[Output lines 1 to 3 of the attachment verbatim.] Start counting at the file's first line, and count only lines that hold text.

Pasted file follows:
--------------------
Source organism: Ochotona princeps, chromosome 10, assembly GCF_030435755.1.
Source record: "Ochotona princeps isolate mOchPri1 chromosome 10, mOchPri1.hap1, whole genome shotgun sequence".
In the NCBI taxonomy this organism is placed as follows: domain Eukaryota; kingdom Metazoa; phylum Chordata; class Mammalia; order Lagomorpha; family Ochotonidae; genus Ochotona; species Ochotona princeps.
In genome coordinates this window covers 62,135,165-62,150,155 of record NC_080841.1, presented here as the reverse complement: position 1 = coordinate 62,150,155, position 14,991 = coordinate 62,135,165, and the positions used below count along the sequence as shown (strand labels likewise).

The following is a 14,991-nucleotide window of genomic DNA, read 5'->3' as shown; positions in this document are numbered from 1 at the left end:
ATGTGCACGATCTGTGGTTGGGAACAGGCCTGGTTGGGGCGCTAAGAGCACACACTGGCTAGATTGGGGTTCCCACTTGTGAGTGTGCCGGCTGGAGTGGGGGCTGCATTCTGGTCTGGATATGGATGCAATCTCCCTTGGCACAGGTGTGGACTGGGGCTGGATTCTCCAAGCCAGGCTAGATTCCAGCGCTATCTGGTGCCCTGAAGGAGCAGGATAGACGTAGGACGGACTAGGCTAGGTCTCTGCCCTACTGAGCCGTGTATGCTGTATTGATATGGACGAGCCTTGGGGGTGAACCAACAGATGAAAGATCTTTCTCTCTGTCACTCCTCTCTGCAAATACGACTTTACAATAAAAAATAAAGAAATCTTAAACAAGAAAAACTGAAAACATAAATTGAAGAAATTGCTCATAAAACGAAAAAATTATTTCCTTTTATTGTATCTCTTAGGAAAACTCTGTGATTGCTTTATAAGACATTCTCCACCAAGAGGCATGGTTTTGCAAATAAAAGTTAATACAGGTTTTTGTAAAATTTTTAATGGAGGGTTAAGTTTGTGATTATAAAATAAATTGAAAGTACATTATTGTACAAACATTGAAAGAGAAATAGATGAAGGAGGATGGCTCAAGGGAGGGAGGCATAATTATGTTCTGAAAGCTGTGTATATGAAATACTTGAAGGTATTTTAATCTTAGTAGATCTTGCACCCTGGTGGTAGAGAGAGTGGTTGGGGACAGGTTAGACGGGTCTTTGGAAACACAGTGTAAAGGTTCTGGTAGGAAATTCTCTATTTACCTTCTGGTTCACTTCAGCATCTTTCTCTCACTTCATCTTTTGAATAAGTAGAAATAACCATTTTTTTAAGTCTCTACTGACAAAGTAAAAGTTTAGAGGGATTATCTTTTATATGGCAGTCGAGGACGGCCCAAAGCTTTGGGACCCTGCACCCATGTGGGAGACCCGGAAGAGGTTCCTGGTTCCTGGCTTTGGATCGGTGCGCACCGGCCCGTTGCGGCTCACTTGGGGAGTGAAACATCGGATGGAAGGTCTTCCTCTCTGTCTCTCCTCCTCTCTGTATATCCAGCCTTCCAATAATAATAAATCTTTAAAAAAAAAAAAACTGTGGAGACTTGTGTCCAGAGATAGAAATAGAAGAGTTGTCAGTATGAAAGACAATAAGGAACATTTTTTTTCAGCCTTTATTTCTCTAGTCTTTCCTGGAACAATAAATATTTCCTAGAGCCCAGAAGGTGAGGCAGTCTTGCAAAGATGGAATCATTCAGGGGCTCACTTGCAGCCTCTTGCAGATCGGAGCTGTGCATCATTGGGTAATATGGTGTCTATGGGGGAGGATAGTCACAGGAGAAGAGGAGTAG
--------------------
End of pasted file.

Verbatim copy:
Source organism: Ochotona princeps, chromosome 10, assembly GCF_030435755.1.
Source record: "Ochotona princeps isolate mOchPri1 chromosome 10, mOchPri1.hap1, whole genome shotgun sequence".
In the NCBI taxonomy this organism is placed as follows: domain Eukaryota; kingdom Metazoa; phylum Chordata; class Mammalia; order Lagomorpha; family Ochotonidae; genus Ochotona; species Ochotona princeps.